# Infinite Mass-energy?

*Most recent answer: 10/22/2007*

Q:

Now you’ve said that you cant move faster then the speed of light because (skipping a long explnation) your mass becomes infinite and then you would need infinite energy
Now beacise of E=mc^2 we know that means mass is energy
So if mass is energy and you had infinite mass that would mean you had infinite energy as well
so thats means you would be able to go the speed of light or faster
does this work?

- James

U.S

- James

U.S

A:

One part of your argument is correct. If you had infinite inertial mass
then you would also have infinite energy, since they are really just
the same thing measured in diffefent units (E=mc^2). However, the
second part, where you say ’hey that infinite energy is just what you
need’ is circular. Remember, the argument was that the energy would
have to be infinite IF you were travelling at c. You can’t use that to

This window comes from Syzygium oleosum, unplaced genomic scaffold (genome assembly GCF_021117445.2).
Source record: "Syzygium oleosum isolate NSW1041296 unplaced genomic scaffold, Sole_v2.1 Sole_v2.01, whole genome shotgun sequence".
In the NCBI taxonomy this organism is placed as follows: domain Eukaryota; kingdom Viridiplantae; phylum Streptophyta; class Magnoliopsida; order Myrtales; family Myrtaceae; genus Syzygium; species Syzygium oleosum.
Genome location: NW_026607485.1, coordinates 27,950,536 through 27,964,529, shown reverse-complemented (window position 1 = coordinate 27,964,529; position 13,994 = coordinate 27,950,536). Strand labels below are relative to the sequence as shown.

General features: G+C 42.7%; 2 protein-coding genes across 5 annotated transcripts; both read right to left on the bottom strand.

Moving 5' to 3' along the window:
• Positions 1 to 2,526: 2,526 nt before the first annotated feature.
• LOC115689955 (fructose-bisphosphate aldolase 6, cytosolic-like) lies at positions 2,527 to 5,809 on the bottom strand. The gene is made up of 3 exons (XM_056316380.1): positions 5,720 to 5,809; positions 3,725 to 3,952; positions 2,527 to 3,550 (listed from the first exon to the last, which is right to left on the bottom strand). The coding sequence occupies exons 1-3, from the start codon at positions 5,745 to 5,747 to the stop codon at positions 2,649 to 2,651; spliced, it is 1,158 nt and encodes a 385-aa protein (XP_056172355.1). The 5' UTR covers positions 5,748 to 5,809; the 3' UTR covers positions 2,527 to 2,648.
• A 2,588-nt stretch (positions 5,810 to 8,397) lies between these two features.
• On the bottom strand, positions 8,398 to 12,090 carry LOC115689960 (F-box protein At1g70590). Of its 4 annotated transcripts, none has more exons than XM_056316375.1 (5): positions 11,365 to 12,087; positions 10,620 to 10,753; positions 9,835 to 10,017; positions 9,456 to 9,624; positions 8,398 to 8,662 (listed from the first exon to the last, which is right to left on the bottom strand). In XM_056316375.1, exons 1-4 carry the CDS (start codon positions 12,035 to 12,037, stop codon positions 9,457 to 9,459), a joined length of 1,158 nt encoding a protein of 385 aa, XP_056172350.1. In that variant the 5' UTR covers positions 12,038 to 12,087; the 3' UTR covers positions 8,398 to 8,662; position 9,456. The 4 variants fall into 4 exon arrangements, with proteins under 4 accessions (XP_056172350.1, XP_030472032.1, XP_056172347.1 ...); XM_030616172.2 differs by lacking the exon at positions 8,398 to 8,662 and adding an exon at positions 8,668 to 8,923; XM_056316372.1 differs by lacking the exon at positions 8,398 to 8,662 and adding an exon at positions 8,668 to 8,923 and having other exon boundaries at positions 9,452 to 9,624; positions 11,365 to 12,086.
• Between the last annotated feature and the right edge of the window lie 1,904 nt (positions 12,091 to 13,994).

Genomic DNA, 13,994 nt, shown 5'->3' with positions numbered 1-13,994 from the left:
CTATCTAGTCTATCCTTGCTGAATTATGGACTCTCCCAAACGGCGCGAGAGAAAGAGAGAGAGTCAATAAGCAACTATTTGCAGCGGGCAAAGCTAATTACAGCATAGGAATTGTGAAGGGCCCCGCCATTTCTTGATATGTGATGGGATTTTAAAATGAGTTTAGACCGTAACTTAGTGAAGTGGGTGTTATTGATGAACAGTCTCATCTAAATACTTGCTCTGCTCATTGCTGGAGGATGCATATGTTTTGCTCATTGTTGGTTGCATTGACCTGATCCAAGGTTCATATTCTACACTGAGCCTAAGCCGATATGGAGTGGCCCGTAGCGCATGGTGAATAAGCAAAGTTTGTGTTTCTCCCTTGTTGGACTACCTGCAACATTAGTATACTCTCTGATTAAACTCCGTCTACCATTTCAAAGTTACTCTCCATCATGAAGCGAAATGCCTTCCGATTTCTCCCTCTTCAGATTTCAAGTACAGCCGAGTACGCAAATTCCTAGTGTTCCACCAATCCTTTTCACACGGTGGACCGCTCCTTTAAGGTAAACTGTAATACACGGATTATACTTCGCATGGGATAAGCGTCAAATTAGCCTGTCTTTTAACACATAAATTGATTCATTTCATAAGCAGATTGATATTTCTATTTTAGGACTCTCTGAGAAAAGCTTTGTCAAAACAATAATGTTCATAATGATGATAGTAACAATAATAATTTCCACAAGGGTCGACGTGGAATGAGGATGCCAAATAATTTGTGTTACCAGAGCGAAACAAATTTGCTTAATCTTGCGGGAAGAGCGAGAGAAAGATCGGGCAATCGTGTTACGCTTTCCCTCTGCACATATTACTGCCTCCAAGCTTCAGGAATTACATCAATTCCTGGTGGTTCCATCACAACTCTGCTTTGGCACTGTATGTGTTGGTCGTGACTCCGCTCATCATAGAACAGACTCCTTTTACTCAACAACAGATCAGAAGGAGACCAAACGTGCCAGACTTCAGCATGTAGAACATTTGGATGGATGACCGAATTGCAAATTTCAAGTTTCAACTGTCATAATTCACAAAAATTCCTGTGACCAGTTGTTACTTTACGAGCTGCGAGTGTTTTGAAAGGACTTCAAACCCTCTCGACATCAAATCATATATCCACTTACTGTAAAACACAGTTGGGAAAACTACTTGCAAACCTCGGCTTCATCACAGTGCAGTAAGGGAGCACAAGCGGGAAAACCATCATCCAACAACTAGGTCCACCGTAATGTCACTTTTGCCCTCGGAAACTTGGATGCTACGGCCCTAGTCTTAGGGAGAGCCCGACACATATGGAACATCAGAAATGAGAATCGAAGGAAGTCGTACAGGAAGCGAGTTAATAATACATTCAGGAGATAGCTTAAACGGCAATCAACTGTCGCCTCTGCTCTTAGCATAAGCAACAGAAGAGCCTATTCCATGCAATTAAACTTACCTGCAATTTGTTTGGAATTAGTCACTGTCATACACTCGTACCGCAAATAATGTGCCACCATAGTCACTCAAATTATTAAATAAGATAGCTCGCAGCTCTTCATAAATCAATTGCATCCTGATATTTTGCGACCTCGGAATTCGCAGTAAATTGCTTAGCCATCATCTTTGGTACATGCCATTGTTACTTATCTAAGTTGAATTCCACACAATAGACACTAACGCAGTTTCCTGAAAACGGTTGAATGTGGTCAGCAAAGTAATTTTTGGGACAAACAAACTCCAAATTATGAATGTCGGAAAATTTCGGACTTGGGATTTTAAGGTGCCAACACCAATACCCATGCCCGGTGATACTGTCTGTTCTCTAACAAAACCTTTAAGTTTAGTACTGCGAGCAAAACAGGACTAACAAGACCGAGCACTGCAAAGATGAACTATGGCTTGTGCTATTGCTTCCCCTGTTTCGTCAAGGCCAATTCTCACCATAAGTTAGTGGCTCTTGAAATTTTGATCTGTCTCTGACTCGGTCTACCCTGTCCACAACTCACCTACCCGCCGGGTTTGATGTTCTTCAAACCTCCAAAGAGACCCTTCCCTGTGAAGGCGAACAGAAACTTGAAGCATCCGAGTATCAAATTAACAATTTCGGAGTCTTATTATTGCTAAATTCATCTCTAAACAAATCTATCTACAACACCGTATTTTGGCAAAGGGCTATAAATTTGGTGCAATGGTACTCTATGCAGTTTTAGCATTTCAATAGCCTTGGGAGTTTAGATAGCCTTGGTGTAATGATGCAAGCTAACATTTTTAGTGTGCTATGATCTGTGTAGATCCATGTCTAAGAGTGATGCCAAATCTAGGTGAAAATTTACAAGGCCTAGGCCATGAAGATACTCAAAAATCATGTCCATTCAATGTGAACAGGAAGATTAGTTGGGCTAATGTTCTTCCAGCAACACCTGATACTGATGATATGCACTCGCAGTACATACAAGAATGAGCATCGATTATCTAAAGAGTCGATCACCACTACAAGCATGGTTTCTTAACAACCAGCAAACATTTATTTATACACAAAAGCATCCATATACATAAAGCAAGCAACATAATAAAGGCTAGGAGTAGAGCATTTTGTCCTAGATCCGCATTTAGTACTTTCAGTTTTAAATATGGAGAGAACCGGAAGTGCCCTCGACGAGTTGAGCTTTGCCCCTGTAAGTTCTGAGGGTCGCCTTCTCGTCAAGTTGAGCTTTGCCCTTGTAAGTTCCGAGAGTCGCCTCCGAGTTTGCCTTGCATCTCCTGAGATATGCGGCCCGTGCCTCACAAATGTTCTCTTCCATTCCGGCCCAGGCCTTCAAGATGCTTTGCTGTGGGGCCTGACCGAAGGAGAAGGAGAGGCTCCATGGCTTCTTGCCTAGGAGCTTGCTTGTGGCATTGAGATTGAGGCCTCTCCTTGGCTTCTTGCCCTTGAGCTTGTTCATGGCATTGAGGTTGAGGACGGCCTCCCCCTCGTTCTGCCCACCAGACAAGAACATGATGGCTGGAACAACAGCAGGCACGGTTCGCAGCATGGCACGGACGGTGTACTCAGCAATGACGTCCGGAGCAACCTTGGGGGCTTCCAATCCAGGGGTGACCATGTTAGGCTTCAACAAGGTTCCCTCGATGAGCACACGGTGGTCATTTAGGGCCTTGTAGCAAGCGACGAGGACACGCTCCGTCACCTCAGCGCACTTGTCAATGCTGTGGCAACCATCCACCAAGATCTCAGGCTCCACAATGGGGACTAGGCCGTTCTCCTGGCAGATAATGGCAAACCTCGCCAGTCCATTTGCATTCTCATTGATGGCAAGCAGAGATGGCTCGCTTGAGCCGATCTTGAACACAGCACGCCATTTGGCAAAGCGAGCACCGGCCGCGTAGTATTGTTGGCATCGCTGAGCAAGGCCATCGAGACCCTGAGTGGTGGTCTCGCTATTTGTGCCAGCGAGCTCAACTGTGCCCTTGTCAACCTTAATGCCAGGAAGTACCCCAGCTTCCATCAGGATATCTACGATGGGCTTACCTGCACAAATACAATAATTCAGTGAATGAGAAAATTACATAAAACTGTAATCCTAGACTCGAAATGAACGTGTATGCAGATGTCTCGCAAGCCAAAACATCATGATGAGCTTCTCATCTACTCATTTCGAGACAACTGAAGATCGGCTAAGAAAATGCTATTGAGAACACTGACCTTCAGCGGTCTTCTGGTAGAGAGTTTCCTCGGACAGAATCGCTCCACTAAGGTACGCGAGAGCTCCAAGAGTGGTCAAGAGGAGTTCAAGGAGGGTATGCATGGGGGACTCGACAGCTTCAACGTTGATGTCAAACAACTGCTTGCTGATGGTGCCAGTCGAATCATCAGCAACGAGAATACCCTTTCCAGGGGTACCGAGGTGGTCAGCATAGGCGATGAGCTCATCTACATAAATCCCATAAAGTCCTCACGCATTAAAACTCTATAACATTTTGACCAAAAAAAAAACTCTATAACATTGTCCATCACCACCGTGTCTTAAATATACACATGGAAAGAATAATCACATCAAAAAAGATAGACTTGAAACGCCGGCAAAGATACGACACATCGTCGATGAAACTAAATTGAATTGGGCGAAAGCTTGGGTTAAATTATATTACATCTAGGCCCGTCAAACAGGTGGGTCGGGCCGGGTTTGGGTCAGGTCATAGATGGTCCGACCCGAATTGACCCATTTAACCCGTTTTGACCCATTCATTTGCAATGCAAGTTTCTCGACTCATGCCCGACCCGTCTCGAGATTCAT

say that therefore you can get enough energy. The limits on where the
energy comes from are still the usual ones, and there’s no way you are
going to get infinite energy.

Mike W.

In more modern language, E^2=(mc^2)^2 + (pc)^2, where p is the momentum, and m is an "invariant" mass (you can call it the rest mass). Increasing the speed of something towards the speed of light increases its momentum to infinity, and also its energy. Not only is there no such thing as infinite energy, there’s also no such thing as infinite momentum.

Tom

Mike W.

In more modern language, E^2=(mc^2)^2 + (pc)^2, where p is the momentum, and m is an "invariant" mass (you can call it the rest mass). Increasing the speed of something towards the speed of light increases its momentum to infinity, and also its energy. Not only is there no such thing as infinite energy, there’s also no such thing as infinite momentum.

Tom

*(published on 10/22/2007)*